FULLERTON, Calif. — Miguel Almiron took off for England, so Atlanta United is throwing something of a pity party in response. Not that their newest superstar would get the reference.
Gonzalo “Pity” Martinez, who will step into the spot, if not the role, Almiron vacated with his reported $27 million move last month to Newcastle United, doesn't know the English meaning of his nickname.
His mother affectionately dubbed him “Pity” as a child. He says she never told him what it meant, but much has been made of the pititorra, a native bird “known for its sweet trill and electric flapping — as electric as Martinez’s football,” as an El Pais scribe put it.
It's that electricity that drew Atlanta United, and if he even approaches expectations, there'll be no need to pity the reigning MLS Cup champions.
The Argentine midfielder is a creator and goalscorer with a hammer of a left foot, a team-first standout whose rise at River Plate — climaxing with his extratime goal to ensure the Buenos Aires giants Copa Libertadores title victory over Boca Juniors and the Rey del Fútbol de América honor as South America's top player — elicited great interest from nearly everywhere, with a few of Europe's big clubs sniffing around.
The 25-year-old will get there one day, he says. His aspirations are similar to Almiron's.
“I think the level in this league is really growing, and this is a club who's doing things well,” he said in Spanish. “They're coming off a championship, so those are the things that motivated me to come. ... [The chance to move on to Europe] was a factor, too. You see players leaving [MLS] for Europe, so that played into my decision.”
He's made quite the impression in a couple of weeks at Atlanta United's training camp.
“A good attitude, a good work ethic. He's got that creative mind,” captain Michael Parkhurst said from the club's preseason headquarters at Cal State Fullerton. “You can see that he likes to take somebody one-on-one, and as soon as he's got him beat, he's looking forward to see who's running, where they are.”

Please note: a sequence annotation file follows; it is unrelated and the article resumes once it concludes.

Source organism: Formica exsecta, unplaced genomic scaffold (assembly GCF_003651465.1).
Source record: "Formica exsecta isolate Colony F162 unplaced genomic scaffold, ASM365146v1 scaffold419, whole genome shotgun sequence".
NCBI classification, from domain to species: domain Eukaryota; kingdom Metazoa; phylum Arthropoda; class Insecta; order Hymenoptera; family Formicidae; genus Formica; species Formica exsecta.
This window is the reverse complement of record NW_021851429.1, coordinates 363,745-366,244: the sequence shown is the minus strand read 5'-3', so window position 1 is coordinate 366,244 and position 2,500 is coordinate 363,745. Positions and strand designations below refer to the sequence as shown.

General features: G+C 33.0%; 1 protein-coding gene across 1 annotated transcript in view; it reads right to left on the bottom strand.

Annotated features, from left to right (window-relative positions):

Pity can score from anywhere 🤷♂️ pic.twitter.com/VBXGLe9tlK— Atlanta United FC (@ATLUTD) February 9, 2019
It'll just be a different fit from Almiron, the linchpin of Atlanta United's success in its first two seasons. The Paraguayan playmaker had difference-making pace that, combined with his vision, elite technical skill and ability to exploit space and create for teammates, set Major League Soccer alight. He defined the Tata Martino's free-flowing attack.
Martinez is a different player: superb in a crowd, wicked shot, set-piece wizard, quick, but not a sprinter.
Midfielder Julian Gressel likes Martinez's “quality on the ball.”
“He's able to receive the ball in tight spaces, have clean touches on the ball, make two defenders miss,” Gressel said. “He's quick enough to get away from defenders, and then he has a great shot. A great strike. Which is hard for keepers. And when he's in and around the box, you always have to be aware of him.”
Martinez offered a glimpse of what's coming in a 6-1 romp Wednesday over a team of Club Tijuana U-17s, U-20s and reserves, delivering a perfect free kick that made simple Josef Martinez's fourth goal of the game.
“You saw already the last goal from Josef, the free kick? The speed that he gave to that ball, that's a weapon,” said new Atlanta coach Frank de Boer, who isn't rushing Martinez's integration into the lineup. “Also his passing ability: He's giving assists, but also scores goals, and also I think he's a player you want to watch when you go to the stadium. ...
“He's an important player, of course. What I'm seeing right now, he's eager to perform well, to train well, eager to do everything well. I like that about a player who is never satisfied, or if he makes one mistake, he wants to recover as fast as possible. Good mentality. Maybe also that's why he's already this far, because he has that kind of mentality.”
“My relationship with Miguel was different, because he wasn't just a teammate, he was like a brother,” Josef Martinez said. “Pity, he's a great player. I know playing with him, all I have to do is make the right movements and he's going to find me.”
Pity Martinez sees himself as “one more guy on the field” — one who must, he acknowledged, “take my one-v-one situations and try to unbalance the defense and get on goal and score goals and assists” — and says he needs no personal goals because “if the team is doing well, then I'll be doing well.”
He'll need a little time to adjust, though. The game is very different than in Argentina.
“In Argentina it's more aggressive,” he said. “Here it's more possession, more time with the ball — from the little I've seen — so I think that's the difference. It'll be good [to have more time on the ball], but it's a different kind of rhythm I'm getting used to.”